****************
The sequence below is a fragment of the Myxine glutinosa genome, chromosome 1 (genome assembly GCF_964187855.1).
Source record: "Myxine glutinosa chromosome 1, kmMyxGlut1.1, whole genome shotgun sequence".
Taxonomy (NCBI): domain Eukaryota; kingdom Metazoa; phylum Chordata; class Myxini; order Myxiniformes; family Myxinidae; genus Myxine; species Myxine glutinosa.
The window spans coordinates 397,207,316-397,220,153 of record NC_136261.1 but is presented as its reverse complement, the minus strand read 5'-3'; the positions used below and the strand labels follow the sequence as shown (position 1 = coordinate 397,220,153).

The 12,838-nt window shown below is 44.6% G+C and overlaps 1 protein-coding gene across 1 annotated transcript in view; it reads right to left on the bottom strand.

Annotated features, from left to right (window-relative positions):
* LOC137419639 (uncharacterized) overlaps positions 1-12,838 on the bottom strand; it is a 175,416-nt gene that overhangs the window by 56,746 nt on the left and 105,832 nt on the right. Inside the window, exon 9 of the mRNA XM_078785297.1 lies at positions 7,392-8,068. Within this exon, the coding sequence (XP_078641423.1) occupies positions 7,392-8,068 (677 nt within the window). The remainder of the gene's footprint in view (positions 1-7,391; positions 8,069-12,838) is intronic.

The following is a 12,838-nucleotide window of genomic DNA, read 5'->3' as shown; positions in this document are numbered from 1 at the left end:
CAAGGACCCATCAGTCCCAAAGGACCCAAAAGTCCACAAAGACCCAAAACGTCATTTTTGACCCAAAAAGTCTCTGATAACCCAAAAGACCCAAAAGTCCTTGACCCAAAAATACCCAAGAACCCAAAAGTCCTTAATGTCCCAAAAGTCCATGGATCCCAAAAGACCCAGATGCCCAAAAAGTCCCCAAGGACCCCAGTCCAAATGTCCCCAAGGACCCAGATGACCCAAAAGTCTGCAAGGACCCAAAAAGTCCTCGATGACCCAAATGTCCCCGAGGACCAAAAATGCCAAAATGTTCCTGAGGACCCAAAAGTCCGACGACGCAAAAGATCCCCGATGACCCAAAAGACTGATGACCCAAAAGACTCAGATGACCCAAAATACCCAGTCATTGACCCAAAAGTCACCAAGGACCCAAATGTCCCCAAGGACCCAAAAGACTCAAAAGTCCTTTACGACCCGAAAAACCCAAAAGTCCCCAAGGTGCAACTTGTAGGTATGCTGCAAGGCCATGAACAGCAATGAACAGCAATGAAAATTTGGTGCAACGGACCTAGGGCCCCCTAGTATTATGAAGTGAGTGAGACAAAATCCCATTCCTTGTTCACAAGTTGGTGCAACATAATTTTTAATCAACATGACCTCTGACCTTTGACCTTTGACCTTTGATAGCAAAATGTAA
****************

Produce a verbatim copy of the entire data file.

The sequence below is a fragment of the Myxine glutinosa genome, chromosome 1 (genome assembly GCF_964187855.1).
Source record: "Myxine glutinosa chromosome 1, kmMyxGlut1.1, whole genome shotgun sequence".
Taxonomy (NCBI): domain Eukaryota; kingdom Metazoa; phylum Chordata; class Myxini; order Myxiniformes; family Myxinidae; genus Myxine; species Myxine glutinosa.
The window spans coordinates 397,207,316-397,220,153 of record NC_136261.1 but is presented as its reverse complement, the minus strand read 5'-3'; the positions used below and the strand labels follow the sequence as shown (position 1 = coordinate 397,220,153).

The 12,838-nt window shown below is 44.6% G+C and overlaps 1 protein-coding gene across 1 annotated transcript in view; it reads right to left on the bottom strand.

Annotated features, from left to right (window-relative positions):
* LOC137419639 (uncharacterized) overlaps positions 1-12,838 on the bottom strand; it is a 175,416-nt gene that overhangs the window by 56,746 nt on the left and 105,832 nt on the right. Inside the window, exon 9 of the mRNA XM_078785297.1 lies at positions 7,392-8,068. Within this exon, the coding sequence (XP_078641423.1) occupies positions 7,392-8,068 (677 nt within the window). The remainder of the gene's footprint in view (positions 1-7,391; positions 8,069-12,838) is intronic.

The following is a 12,838-nucleotide window of genomic DNA, read 5'->3' as shown; positions in this document are numbered from 1 at the left end:
CAAGGACCCATCAGTCCCAAAGGACCCAAAAGTCCACAAAGACCCAAAACGTCATTTTTGACCCAAAAAGTCTCTGATAACCCAAAAGACCCAAAAGTCCTTGACCCAAAAATACCCAAGAACCCAAAAGTCCTTAATGTCCCAAAAGTCCATGGATCCCAAAAGACCCAGATGCCCAAAAAGTCCCCAAGGACCCCAGTCCAAATGTCCCCAAGGACCCAGATGACCCAAAAGTCTGCAAGGACCCAAAAAGTCCTCGATGACCCAAATGTCCCCGAGGACCAAAAATGCCAAAATGTTCCTGAGGACCCAAAAGTCCGACGACGCAAAAGATCCCCGATGACCCAAAAGACTGATGACCCAAAAGACTCAGATGACCCAAAATACCCAGTCATTGACCCAAAAGTCACCAAGGACCCAAATGTCCCCAAGGACCCAAAAGACTCAAAAGTCCTTTACGACCCGAAAAACCCAAAAGTCCCCAAGGTGCAACTTGTAGGTATGCTGCAAGGCCATGAACAGCAATGAACAGCAATGAAAATTTGGTGCAACGGACCTAGGGCCCCCTAGTATTATGAAGTGAGTGAGACAAAATCCCATTCCTTGTTCACAAGTTGGTGCAACATAATTTTTAATCAACATGACCTCTGACCTTTGACCTTTGACCTTTGATAGCAAAATGTAA